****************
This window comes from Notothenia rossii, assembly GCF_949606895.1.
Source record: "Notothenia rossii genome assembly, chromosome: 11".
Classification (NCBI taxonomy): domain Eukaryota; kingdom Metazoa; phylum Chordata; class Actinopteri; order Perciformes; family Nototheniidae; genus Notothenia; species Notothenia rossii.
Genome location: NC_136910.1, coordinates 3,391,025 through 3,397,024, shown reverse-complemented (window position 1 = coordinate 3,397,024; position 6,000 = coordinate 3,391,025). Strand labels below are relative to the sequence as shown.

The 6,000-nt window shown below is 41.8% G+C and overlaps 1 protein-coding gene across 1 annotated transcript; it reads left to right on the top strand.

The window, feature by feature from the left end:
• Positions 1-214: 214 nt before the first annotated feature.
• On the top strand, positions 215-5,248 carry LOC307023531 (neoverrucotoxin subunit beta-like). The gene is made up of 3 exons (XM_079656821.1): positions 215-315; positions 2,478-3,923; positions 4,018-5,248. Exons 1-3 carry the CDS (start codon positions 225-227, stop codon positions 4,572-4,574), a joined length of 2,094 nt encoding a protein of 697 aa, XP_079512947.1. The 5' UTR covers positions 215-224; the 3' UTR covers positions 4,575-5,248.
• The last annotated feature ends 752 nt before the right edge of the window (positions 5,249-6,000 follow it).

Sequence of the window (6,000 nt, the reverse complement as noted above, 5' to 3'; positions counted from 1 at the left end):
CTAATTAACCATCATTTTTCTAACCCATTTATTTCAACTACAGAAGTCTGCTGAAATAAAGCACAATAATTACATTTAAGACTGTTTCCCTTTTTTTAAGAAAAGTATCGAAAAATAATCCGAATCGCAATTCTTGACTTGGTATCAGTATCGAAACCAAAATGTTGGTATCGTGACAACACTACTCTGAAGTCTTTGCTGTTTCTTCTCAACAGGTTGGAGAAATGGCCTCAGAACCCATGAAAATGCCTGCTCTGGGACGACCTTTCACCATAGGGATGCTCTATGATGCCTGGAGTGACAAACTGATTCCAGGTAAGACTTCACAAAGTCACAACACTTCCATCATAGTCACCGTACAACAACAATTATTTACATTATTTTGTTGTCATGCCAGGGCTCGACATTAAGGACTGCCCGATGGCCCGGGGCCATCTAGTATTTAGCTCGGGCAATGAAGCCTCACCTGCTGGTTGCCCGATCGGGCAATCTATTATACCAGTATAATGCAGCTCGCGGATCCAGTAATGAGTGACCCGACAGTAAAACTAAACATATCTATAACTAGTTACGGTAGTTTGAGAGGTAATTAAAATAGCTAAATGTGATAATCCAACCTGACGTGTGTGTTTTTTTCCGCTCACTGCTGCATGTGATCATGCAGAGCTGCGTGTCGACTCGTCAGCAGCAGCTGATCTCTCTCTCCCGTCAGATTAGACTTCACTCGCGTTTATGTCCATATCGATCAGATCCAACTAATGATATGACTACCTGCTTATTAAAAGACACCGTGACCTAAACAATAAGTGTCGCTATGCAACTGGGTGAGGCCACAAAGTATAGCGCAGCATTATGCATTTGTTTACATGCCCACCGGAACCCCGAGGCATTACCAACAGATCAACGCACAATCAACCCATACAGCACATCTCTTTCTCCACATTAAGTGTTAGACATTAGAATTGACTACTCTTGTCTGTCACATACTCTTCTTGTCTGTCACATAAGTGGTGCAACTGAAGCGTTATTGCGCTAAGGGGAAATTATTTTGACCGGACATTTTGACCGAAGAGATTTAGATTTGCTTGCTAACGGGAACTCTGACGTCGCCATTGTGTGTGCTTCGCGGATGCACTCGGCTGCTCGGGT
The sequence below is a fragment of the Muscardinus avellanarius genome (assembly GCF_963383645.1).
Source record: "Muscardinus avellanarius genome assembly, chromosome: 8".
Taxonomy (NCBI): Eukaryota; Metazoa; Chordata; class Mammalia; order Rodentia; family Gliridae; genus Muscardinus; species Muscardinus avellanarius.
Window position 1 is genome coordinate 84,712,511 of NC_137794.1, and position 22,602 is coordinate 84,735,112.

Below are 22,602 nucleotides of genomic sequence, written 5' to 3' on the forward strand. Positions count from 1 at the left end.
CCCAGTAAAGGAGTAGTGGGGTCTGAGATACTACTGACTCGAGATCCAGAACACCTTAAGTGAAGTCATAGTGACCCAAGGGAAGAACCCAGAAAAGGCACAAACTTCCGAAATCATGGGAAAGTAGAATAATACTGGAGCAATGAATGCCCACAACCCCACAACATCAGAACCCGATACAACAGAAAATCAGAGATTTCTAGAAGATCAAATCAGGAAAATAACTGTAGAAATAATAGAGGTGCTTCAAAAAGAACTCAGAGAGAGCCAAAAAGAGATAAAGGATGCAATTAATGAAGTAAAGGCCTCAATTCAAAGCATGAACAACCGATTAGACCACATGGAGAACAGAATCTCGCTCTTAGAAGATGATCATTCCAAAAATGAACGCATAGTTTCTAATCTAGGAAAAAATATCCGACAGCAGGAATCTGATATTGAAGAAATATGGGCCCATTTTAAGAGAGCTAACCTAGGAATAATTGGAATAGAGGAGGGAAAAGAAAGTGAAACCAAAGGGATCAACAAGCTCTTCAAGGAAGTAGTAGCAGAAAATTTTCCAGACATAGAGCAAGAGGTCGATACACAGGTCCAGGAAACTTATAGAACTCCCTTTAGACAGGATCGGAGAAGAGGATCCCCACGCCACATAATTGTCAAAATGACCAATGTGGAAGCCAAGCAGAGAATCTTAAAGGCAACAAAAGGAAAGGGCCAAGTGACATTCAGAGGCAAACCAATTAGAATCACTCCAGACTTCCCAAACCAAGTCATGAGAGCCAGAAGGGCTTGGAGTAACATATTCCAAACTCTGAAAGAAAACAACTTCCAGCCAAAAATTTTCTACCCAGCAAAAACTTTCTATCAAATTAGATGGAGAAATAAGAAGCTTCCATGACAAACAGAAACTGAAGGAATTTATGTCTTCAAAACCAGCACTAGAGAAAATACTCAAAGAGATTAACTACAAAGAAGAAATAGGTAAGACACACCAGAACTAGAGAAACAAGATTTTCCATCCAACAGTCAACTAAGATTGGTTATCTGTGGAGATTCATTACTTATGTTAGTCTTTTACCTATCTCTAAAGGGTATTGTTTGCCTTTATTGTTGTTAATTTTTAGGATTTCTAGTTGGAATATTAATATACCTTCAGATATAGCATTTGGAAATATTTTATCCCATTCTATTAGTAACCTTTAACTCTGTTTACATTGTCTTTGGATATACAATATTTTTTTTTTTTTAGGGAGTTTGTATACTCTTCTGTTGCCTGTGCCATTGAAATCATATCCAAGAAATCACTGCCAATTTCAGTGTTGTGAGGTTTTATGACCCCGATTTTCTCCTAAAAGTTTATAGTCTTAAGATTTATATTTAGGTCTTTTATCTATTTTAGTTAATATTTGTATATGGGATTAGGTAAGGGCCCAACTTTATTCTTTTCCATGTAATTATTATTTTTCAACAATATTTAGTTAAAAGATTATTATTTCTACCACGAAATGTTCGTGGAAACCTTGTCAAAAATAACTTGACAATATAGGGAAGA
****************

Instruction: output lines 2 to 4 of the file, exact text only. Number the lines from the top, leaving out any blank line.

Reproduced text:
Source record: "Notothenia rossii genome assembly, chromosome: 11".
Classification (NCBI taxonomy): domain Eukaryota; kingdom Metazoa; phylum Chordata; class Actinopteri; order Perciformes; family Nototheniidae; genus Notothenia; species Notothenia rossii.
Genome location: NC_136910.1, coordinates 3,391,025 through 3,397,024, shown reverse-complemented (window position 1 = coordinate 3,397,024; position 6,000 = coordinate 3,391,025). Strand labels below are relative to the sequence as shown.